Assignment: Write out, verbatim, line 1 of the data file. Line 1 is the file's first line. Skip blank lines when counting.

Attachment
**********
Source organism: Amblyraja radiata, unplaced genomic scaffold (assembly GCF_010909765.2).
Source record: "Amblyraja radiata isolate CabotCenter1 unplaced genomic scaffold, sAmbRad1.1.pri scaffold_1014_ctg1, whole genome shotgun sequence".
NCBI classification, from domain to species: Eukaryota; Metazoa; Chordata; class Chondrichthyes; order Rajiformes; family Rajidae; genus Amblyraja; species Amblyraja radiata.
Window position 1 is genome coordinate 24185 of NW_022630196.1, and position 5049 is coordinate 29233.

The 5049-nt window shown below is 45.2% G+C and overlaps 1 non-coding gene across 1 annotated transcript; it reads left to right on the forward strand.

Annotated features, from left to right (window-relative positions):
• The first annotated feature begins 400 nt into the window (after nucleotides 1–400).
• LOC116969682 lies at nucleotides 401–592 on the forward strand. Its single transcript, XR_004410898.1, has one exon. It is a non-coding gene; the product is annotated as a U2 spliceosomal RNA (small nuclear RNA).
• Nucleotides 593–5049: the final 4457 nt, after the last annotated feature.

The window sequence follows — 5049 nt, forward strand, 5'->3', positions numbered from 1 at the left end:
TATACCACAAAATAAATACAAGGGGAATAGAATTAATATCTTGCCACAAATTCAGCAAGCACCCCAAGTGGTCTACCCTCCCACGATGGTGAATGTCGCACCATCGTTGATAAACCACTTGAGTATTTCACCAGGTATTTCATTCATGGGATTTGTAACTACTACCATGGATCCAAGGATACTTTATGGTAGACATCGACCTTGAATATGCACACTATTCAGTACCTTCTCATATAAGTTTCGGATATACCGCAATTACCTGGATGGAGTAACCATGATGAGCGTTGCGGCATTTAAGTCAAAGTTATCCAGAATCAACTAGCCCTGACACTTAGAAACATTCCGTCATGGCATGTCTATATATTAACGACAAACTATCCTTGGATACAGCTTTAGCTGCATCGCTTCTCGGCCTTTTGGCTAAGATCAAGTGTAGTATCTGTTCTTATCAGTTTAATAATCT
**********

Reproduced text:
Source organism: Amblyraja radiata, unplaced genomic scaffold (assembly GCF_010909765.2).